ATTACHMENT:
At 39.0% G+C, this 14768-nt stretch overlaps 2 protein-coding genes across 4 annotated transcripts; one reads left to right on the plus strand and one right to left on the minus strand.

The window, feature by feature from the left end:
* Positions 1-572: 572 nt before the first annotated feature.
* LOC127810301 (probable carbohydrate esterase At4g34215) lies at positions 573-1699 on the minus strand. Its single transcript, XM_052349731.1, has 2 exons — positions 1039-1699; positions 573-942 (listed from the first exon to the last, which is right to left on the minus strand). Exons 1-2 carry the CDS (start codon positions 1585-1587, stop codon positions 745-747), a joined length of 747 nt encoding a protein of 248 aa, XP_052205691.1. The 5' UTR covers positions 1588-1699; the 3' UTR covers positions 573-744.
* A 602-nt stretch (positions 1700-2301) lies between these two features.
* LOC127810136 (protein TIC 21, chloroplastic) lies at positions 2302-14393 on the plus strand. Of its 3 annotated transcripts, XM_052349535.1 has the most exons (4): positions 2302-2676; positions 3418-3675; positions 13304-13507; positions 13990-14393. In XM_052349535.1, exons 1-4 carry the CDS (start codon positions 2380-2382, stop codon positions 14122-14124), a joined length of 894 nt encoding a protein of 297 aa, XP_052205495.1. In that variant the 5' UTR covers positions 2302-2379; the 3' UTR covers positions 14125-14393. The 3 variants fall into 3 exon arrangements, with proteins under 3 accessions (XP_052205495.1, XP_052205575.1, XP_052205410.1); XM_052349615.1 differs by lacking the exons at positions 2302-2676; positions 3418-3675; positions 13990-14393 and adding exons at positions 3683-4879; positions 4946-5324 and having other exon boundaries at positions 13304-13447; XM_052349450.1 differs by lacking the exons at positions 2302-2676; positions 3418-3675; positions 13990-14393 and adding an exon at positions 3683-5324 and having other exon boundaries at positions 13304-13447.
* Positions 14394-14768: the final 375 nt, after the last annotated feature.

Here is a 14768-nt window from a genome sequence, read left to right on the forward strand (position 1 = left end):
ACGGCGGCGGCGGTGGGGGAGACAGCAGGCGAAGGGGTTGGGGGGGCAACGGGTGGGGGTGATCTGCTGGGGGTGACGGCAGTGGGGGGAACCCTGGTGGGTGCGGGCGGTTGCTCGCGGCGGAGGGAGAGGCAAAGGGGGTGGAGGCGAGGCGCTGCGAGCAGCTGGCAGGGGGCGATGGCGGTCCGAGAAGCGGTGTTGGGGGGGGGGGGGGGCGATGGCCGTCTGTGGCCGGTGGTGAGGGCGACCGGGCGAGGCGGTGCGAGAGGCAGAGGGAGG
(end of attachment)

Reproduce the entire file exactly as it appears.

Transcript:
At 39.0% G+C, this 14768-nt stretch overlaps 2 protein-coding genes across 4 annotated transcripts; one reads left to right on the plus strand and one right to left on the minus strand.

The window, feature by feature from the left end:
* Positions 1-572: 572 nt before the first annotated feature.
* LOC127810301 (probable carbohydrate esterase At4g34215) lies at positions 573-1699 on the minus strand. Its single transcript, XM_052349731.1, has 2 exons — positions 1039-1699; positions 573-942 (listed from the first exon to the last, which is right to left on the minus strand). Exons 1-2 carry the CDS (start codon positions 1585-1587, stop codon positions 745-747), a joined length of 747 nt encoding a protein of 248 aa, XP_052205691.1. The 5' UTR covers positions 1588-1699; the 3' UTR covers positions 573-744.
* A 602-nt stretch (positions 1700-2301) lies between these two features.
* LOC127810136 (protein TIC 21, chloroplastic) lies at positions 2302-14393 on the plus strand. Of its 3 annotated transcripts, XM_052349535.1 has the most exons (4): positions 2302-2676; positions 3418-3675; positions 13304-13507; positions 13990-14393. In XM_052349535.1, exons 1-4 carry the CDS (start codon positions 2380-2382, stop codon positions 14122-14124), a joined length of 894 nt encoding a protein of 297 aa, XP_052205495.1. In that variant the 5' UTR covers positions 2302-2379; the 3' UTR covers positions 14125-14393. The 3 variants fall into 3 exon arrangements, with proteins under 3 accessions (XP_052205495.1, XP_052205575.1, XP_052205410.1); XM_052349615.1 differs by lacking the exons at positions 2302-2676; positions 3418-3675; positions 13990-14393 and adding exons at positions 3683-4879; positions 4946-5324 and having other exon boundaries at positions 13304-13447; XM_052349450.1 differs by lacking the exons at positions 2302-2676; positions 3418-3675; positions 13990-14393 and adding an exon at positions 3683-5324 and having other exon boundaries at positions 13304-13447.
* Positions 14394-14768: the final 375 nt, after the last annotated feature.

Here is a 14768-nt window from a genome sequence, read left to right on the forward strand (position 1 = left end):
ACGGCGGCGGCGGTGGGGGAGACAGCAGGCGAAGGGGTTGGGGGGGCAACGGGTGGGGGTGATCTGCTGGGGGTGACGGCAGTGGGGGGAACCCTGGTGGGTGCGGGCGGTTGCTCGCGGCGGAGGGAGAGGCAAAGGGGGTGGAGGCGAGGCGCTGCGAGCAGCTGGCAGGGGGCGATGGCGGTCCGAGAAGCGGTGTTGGGGGGGGGGGGGGGCGATGGCCGTCTGTGGCCGGTGGTGAGGGCGACCGGGCGAGGCGGTGCGAGAGGCAGAGGGAGG